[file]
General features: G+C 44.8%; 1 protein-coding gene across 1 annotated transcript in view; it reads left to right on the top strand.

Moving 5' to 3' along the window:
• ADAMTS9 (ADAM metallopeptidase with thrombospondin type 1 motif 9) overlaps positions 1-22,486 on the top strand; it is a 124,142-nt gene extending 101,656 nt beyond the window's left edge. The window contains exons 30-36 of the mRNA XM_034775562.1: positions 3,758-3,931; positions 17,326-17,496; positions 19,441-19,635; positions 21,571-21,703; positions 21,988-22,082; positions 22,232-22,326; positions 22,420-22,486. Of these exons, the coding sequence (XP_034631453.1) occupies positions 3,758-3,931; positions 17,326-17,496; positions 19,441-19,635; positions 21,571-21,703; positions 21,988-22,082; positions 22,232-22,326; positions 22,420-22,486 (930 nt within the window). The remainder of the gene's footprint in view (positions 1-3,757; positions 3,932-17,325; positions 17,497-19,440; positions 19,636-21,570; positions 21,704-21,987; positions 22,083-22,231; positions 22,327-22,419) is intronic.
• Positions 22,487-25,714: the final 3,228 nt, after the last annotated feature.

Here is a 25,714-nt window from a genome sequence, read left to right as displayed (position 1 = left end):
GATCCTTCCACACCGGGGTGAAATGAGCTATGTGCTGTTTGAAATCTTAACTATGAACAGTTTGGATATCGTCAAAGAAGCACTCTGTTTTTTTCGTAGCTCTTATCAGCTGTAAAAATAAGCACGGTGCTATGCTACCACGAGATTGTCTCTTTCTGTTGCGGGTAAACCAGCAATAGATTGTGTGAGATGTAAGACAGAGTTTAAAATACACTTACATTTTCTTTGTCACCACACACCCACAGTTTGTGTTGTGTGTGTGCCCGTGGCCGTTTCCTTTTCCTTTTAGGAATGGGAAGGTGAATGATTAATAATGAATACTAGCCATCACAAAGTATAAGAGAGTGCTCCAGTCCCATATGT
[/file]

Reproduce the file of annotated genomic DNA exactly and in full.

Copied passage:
General features: G+C 44.8%; 1 protein-coding gene across 1 annotated transcript in view; it reads left to right on the top strand.

Moving 5' to 3' along the window:
• ADAMTS9 (ADAM metallopeptidase with thrombospondin type 1 motif 9) overlaps positions 1-22,486 on the top strand; it is a 124,142-nt gene extending 101,656 nt beyond the window's left edge. The window contains exons 30-36 of the mRNA XM_034775562.1: positions 3,758-3,931; positions 17,326-17,496; positions 19,441-19,635; positions 21,571-21,703; positions 21,988-22,082; positions 22,232-22,326; positions 22,420-22,486. Of these exons, the coding sequence (XP_034631453.1) occupies positions 3,758-3,931; positions 17,326-17,496; positions 19,441-19,635; positions 21,571-21,703; positions 21,988-22,082; positions 22,232-22,326; positions 22,420-22,486 (930 nt within the window). The remainder of the gene's footprint in view (positions 1-3,757; positions 3,932-17,325; positions 17,497-19,440; positions 19,636-21,570; positions 21,704-21,987; positions 22,083-22,231; positions 22,327-22,419) is intronic.
• Positions 22,487-25,714: the final 3,228 nt, after the last annotated feature.

Here is a 25,714-nt window from a genome sequence, read left to right as displayed (position 1 = left end):
GATCCTTCCACACCGGGGTGAAATGAGCTATGTGCTGTTTGAAATCTTAACTATGAACAGTTTGGATATCGTCAAAGAAGCACTCTGTTTTTTTCGTAGCTCTTATCAGCTGTAAAAATAAGCACGGTGCTATGCTACCACGAGATTGTCTCTTTCTGTTGCGGGTAAACCAGCAATAGATTGTGTGAGATGTAAGACAGAGTTTAAAATACACTTACATTTTCTTTGTCACCACACACCCACAGTTTGTGTTGTGTGTGTGCCCGTGGCCGTTTCCTTTTCCTTTTAGGAATGGGAAGGTGAATGATTAATAATGAATACTAGCCATCACAAAGTATAAGAGAGTGCTCCAGTCCCATATGT